The $5bn funding over 10 years would come from shipping companies across the globe for a new non-governmental Research & Development organisation to pave the way for decarbonisation of shipping. The aim would to accelerate the development of zero emission vessels by the early 2030’s in line with the IMO’s targets for CO2 emission reductions from shipping.
The proposal put forward by the International Chamber of Shipping (ICS), Cruise Lines International Association (CLIA), Bimco, Intercargo, Intertanko, Interferry, World Shipping Council (WSC), and International Parcel Tankers Association will be discussed by governments next meeting of the IMO Marine Environment Protection Committee in March 2020.
The proposal envisages the establishment of an International Maritime Research and Development Board (IMRB), a non-governmental R&D organisation that would be overseen by IMO Member States.
“The coalition of industry associations behind this proposal are showing true leadership. The shipping industry must reduce its CO2 emissions to meet the ambitious challenge that the International Maritime Organization has set. Innovation is therefore vital if we are to develop the technologies that will power the 4th Propulsion Revolution,” said Esben Poulsson, chairman of ICS at the announcement of the proposal.
The IMRB would be funded via a mandatory $2 per tonne bunker levy, which would provide the $5bn funding over the 10 year period. The shipping industry is confident other stakeholders will want to contribute to the fund making for potentially substantial additional funding.
Simon Bennett, deputy secretary general of the ICS commented: “$2 a tonne will generate about 5 billion dollars over a ten year period – based on total fuel consumption by the world fleet of about 250 million tonnes per year – which we believe should be sufficient to accelerate the intensive R&D effort we need to fully decarbonise our sector within the ambitious timeline agreed by IMO.”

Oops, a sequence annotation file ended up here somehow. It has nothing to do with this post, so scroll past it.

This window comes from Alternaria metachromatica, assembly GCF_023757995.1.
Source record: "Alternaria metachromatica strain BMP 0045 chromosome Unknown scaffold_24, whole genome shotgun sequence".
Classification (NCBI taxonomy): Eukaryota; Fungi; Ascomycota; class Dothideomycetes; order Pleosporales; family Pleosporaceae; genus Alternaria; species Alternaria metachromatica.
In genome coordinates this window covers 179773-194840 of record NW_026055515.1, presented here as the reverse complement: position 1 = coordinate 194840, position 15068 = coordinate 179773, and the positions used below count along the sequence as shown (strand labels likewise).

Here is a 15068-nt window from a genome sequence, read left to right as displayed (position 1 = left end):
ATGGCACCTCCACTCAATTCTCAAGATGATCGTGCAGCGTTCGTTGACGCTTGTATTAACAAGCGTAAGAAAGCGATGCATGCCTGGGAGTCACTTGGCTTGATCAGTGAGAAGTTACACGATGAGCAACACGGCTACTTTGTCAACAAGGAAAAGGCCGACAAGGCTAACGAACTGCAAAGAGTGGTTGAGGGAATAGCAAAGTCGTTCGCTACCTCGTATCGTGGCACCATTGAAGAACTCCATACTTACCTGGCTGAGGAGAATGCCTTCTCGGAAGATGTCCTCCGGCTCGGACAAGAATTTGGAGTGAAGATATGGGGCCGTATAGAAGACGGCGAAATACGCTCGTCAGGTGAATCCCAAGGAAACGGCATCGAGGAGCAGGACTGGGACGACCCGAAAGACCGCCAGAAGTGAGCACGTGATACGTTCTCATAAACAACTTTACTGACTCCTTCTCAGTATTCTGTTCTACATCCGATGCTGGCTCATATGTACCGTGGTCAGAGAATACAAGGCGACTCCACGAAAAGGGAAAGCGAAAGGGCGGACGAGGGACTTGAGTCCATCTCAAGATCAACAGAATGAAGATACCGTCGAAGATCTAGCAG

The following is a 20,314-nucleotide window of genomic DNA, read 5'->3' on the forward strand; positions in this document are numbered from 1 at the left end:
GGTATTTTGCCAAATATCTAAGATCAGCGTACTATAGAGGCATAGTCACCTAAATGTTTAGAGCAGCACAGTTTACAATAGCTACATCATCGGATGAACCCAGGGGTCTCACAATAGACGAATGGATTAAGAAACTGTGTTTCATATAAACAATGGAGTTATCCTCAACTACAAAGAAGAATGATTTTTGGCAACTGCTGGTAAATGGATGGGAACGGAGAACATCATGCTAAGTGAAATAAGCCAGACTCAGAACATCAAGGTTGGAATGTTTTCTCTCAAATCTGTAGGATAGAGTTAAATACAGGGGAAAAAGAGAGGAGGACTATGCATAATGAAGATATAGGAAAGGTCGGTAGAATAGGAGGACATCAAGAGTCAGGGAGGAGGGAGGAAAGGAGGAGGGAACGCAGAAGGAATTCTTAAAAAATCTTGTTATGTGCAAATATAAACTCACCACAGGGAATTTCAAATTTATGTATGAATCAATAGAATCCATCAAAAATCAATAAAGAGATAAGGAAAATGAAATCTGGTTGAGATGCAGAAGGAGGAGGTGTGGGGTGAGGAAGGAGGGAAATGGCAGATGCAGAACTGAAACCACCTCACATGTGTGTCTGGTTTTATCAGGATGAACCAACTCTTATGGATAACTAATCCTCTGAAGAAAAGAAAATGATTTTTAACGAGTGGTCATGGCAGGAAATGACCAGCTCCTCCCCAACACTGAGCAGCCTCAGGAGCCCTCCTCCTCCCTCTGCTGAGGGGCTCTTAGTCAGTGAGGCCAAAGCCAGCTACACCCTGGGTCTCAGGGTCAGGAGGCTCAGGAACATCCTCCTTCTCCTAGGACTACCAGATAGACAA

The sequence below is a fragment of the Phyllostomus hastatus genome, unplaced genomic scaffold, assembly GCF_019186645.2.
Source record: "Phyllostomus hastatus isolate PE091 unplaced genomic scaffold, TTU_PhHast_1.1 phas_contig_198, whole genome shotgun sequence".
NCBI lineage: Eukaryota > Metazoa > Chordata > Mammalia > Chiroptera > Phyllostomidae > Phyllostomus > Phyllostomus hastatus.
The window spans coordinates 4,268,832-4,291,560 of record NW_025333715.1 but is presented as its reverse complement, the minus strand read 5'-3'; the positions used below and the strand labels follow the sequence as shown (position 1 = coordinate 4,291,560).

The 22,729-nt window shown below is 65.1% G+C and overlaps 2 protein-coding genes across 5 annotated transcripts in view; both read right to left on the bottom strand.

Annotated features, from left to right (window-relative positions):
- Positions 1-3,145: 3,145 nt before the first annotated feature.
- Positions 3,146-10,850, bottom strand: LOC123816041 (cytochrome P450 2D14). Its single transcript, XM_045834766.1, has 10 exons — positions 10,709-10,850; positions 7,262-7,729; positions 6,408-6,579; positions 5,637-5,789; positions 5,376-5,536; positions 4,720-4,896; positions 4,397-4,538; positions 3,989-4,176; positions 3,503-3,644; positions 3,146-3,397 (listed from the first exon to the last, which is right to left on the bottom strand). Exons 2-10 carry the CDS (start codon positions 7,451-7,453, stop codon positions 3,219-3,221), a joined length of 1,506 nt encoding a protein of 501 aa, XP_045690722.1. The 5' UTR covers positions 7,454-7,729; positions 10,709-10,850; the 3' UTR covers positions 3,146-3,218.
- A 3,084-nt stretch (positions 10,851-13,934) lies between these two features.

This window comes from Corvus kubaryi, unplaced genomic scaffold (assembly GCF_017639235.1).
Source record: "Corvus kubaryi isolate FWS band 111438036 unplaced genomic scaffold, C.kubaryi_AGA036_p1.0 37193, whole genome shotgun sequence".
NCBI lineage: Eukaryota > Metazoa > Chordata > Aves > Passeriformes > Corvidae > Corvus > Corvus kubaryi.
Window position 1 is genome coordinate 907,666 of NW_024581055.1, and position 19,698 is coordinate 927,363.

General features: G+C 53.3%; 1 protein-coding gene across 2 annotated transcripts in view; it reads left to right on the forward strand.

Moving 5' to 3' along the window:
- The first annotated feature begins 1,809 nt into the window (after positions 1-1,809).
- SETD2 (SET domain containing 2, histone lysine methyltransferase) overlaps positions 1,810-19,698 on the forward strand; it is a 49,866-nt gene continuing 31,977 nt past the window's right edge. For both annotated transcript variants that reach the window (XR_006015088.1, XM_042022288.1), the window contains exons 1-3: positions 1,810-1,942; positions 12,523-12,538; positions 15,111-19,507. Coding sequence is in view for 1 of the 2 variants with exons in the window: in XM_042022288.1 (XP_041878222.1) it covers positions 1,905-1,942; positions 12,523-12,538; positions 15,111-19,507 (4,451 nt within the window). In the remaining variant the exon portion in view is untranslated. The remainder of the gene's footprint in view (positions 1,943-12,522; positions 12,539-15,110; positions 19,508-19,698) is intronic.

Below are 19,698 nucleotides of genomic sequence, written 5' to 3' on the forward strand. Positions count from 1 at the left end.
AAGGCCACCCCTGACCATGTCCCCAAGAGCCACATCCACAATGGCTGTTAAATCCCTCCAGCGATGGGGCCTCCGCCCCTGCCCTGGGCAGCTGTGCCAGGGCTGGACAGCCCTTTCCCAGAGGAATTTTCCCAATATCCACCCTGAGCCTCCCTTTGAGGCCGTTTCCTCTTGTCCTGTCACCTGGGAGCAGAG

Governance and funding of the IRMB could be in place 2023 through amendments to the existing IMO Convention for the Prevention of Pollution from Ships (MARPOL).
Guy Platten, secretary general of the ICS said: “Greta Thunberg is right to say that ‘creative accounting and clever PR’ often lie behind supposed commitments to sustainability, but our plans are transparent, and our regulator has teeth. Now we ask the wider shipping community for their blessing. Change on this scale is difficult and often daunting. But in this case, it could not be more necessary. “
Speaking about the proposal UK Chamber of Shipping Chief Executive Bob Sanguinetti, said: “This new multi-billion-dollar fund is a game-changing development. It shows just how serious the industry is about reducing its emissions and tackling climate change. It is a huge step in the right direction to achieving net-zero emissions by 2050.”
IMO targets include an absolute cut in the sector’s total greenhouse gas emissions of at least 50% by 2050, regardless of trade growth, with full decarbonisation shortly after. The 2050 target will require a carbon efficiency improvement of up to 90%, which is incompatible with a continued long-term use of fossil fuels by commercial shipping.
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